Kamanliver Village, Malakula Island, Malampa Province, Vanuatu
Materials & Technique: sculptures, wood, clay, ochre, fibre
Anglautaki are not created for a grade system event, but for the Nemasien death rituals, for which a small building is constructed over a Navet funerary bier at the side of the community’s dance ground. Suspended from the shelter’s roof are sculptures of flying foxes to coax the spirit of the departed to travel with them westwards towards an uninhabited coast and under the sea where the ancestral spirits live. The anglautaki hangs at the front of the shelter, looking outwards.
The dominant face represents the recently deceased and the small faces are those of their ancestors— but Charpentier also received a second interpretation , that the small faces represented certain grades of Nimangi, with the large face being that of death.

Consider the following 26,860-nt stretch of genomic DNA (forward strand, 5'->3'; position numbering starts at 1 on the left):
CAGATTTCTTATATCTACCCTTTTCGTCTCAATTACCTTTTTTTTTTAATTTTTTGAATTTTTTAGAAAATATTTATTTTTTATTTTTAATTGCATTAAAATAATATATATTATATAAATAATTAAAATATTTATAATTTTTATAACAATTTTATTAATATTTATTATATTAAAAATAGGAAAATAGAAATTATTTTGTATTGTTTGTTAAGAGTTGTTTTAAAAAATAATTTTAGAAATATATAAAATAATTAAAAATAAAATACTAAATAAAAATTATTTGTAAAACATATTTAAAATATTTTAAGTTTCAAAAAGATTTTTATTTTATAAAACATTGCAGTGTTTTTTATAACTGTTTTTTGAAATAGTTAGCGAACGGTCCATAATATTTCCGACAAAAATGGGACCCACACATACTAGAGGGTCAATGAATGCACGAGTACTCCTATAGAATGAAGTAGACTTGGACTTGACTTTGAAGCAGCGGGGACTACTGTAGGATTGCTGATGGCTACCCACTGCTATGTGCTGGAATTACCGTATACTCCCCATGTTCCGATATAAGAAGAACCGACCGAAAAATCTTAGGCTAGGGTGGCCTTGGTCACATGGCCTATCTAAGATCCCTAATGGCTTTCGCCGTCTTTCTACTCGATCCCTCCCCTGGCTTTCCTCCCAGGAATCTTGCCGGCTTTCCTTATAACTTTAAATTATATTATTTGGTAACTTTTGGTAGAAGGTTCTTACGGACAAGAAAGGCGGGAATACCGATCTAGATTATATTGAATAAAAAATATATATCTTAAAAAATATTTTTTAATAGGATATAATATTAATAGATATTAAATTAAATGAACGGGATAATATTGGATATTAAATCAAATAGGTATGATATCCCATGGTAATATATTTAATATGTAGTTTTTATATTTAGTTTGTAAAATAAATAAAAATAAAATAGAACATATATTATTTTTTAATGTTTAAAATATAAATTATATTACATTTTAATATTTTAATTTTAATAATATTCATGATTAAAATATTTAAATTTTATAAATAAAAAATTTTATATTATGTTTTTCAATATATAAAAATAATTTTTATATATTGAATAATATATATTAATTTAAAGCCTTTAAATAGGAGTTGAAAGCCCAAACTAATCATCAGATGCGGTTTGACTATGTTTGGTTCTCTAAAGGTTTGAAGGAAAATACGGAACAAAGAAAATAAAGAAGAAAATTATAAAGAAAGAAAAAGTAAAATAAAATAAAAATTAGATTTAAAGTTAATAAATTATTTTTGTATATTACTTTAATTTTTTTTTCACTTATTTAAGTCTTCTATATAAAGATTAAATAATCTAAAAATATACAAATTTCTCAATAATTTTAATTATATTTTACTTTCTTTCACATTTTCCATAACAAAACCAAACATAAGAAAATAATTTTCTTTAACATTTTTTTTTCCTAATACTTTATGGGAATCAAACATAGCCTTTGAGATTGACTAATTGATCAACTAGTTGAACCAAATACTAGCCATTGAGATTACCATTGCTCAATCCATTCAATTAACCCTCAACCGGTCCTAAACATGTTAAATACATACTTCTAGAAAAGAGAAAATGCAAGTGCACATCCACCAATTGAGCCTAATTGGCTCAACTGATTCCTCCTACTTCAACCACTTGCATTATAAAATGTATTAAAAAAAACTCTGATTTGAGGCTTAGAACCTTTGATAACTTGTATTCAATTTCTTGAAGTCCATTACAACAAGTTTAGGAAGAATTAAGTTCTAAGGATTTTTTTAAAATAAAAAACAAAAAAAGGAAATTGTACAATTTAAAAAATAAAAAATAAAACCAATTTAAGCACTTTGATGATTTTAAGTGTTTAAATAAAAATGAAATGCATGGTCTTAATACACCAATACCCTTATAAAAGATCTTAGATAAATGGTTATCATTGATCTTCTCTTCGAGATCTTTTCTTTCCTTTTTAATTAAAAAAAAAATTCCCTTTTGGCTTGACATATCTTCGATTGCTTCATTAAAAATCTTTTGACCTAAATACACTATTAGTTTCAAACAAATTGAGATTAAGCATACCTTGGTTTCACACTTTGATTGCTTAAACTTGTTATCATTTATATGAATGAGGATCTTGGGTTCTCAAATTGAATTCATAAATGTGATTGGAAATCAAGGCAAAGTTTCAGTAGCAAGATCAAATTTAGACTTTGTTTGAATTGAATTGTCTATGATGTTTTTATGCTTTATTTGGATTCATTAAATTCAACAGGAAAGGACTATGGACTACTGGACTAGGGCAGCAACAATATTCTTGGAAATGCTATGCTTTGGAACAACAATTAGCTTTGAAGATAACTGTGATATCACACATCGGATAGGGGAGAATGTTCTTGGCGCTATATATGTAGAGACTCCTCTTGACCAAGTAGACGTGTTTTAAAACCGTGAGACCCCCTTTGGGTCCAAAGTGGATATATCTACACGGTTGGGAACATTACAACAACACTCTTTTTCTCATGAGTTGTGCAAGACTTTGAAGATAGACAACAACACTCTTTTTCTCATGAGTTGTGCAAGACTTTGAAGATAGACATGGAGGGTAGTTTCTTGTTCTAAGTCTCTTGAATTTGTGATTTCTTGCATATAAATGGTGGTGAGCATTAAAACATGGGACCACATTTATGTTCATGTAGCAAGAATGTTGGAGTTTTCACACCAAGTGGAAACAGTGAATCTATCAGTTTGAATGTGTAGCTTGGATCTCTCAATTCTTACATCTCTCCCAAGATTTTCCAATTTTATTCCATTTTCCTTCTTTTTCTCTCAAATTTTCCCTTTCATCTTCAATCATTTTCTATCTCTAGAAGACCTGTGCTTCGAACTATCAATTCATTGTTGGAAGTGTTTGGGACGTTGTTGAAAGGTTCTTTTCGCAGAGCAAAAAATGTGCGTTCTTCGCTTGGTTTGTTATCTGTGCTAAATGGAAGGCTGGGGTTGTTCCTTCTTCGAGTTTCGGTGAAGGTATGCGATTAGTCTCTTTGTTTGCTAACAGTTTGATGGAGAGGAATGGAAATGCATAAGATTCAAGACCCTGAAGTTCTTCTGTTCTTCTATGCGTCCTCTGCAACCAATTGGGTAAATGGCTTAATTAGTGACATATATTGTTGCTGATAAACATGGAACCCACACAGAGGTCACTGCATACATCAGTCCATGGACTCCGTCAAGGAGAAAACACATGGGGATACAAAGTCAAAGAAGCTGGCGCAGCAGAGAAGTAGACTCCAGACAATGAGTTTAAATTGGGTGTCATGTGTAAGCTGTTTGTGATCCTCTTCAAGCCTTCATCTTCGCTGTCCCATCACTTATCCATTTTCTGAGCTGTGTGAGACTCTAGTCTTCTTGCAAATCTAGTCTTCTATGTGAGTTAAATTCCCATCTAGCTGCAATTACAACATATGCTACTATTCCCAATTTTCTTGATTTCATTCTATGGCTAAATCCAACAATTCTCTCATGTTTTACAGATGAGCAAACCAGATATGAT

At the time of Charpentier’s field-collecting activities, eight Nabwol men had the rights to make Anglautaki, and only two Botgate men had paid to create and use them. Anglautaki are exceptionally rare objects—after their use, they are placed in the Namal until they fall apart. There are four in the collection of the National Gallery of Australia.
 J-M Charpentier, New Hebrides field collection 1972-73 card index, no.47, National Gallery of Australia.
Text © National Gallery of Australia, Canberra 2013
From: Crispin Howarth Kastom: Art of Vanuatu National Gallery of Australia, Canberra, 2013